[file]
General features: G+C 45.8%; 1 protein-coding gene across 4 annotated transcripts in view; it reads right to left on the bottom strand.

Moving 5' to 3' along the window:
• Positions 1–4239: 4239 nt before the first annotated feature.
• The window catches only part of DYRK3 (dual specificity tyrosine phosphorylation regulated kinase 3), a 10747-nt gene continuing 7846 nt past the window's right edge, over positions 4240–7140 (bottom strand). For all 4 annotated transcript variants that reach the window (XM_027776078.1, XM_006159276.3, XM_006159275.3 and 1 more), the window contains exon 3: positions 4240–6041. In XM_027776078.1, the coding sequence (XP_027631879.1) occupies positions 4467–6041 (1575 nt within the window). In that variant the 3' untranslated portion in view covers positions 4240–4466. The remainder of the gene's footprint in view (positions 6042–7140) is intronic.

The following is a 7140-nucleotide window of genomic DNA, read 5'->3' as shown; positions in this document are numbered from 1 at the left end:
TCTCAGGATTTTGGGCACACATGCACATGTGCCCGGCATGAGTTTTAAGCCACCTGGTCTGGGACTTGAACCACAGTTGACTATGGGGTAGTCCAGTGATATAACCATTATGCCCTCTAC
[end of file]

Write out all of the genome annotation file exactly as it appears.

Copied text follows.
General features: G+C 45.8%; 1 protein-coding gene across 4 annotated transcripts in view; it reads right to left on the bottom strand.

Moving 5' to 3' along the window:
• Positions 1–4239: 4239 nt before the first annotated feature.
• The window catches only part of DYRK3 (dual specificity tyrosine phosphorylation regulated kinase 3), a 10747-nt gene continuing 7846 nt past the window's right edge, over positions 4240–7140 (bottom strand). For all 4 annotated transcript variants that reach the window (XM_027776078.1, XM_006159276.3, XM_006159275.3 and 1 more), the window contains exon 3: positions 4240–6041. In XM_027776078.1, the coding sequence (XP_027631879.1) occupies positions 4467–6041 (1575 nt within the window). In that variant the 3' untranslated portion in view covers positions 4240–4466. The remainder of the gene's footprint in view (positions 6042–7140) is intronic.

The following is a 7140-nucleotide window of genomic DNA, read 5'->3' as shown; positions in this document are numbered from 1 at the left end:
TCTCAGGATTTTGGGCACACATGCACATGTGCCCGGCATGAGTTTTAAGCCACCTGGTCTGGGACTTGAACCACAGTTGACTATGGGGTAGTCCAGTGATATAACCATTATGCCCTCTAC